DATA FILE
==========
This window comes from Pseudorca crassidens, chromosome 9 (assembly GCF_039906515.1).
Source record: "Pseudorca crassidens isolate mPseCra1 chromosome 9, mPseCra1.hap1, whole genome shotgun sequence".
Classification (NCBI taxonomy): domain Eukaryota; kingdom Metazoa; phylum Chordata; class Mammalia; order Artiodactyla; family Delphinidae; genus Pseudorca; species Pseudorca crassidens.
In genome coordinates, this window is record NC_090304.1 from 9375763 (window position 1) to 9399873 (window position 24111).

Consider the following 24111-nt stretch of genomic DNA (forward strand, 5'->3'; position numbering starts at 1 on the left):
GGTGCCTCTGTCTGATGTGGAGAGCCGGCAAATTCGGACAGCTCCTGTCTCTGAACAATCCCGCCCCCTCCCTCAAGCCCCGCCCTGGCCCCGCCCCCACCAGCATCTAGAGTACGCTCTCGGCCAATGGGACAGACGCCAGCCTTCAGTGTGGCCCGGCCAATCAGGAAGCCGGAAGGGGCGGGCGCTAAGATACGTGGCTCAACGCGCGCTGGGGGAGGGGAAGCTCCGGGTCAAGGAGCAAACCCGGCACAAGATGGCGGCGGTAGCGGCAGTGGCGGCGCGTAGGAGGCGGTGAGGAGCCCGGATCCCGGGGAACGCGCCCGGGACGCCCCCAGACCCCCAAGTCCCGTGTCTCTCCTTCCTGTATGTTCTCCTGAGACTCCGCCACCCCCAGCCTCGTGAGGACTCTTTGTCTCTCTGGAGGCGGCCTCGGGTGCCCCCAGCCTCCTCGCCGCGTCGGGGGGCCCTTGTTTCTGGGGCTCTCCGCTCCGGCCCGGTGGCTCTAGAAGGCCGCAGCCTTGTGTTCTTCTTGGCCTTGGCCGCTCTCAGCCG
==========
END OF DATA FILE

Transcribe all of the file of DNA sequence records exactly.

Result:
This window comes from Pseudorca crassidens, chromosome 9 (assembly GCF_039906515.1).
Source record: "Pseudorca crassidens isolate mPseCra1 chromosome 9, mPseCra1.hap1, whole genome shotgun sequence".
Classification (NCBI taxonomy): domain Eukaryota; kingdom Metazoa; phylum Chordata; class Mammalia; order Artiodactyla; family Delphinidae; genus Pseudorca; species Pseudorca crassidens.
In genome coordinates, this window is record NC_090304.1 from 9375763 (window position 1) to 9399873 (window position 24111).

Consider the following 24111-nt stretch of genomic DNA (forward strand, 5'->3'; position numbering starts at 1 on the left):
GGTGCCTCTGTCTGATGTGGAGAGCCGGCAAATTCGGACAGCTCCTGTCTCTGAACAATCCCGCCCCCTCCCTCAAGCCCCGCCCTGGCCCCGCCCCCACCAGCATCTAGAGTACGCTCTCGGCCAATGGGACAGACGCCAGCCTTCAGTGTGGCCCGGCCAATCAGGAAGCCGGAAGGGGCGGGCGCTAAGATACGTGGCTCAACGCGCGCTGGGGGAGGGGAAGCTCCGGGTCAAGGAGCAAACCCGGCACAAGATGGCGGCGGTAGCGGCAGTGGCGGCGCGTAGGAGGCGGTGAGGAGCCCGGATCCCGGGGAACGCGCCCGGGACGCCCCCAGACCCCCAAGTCCCGTGTCTCTCCTTCCTGTATGTTCTCCTGAGACTCCGCCACCCCCAGCCTCGTGAGGACTCTTTGTCTCTCTGGAGGCGGCCTCGGGTGCCCCCAGCCTCCTCGCCGCGTCGGGGGGCCCTTGTTTCTGGGGCTCTCCGCTCCGGCCCGGTGGCTCTAGAAGGCCGCAGCCTTGTGTTCTTCTTGGCCTTGGCCGCTCTCAGCCG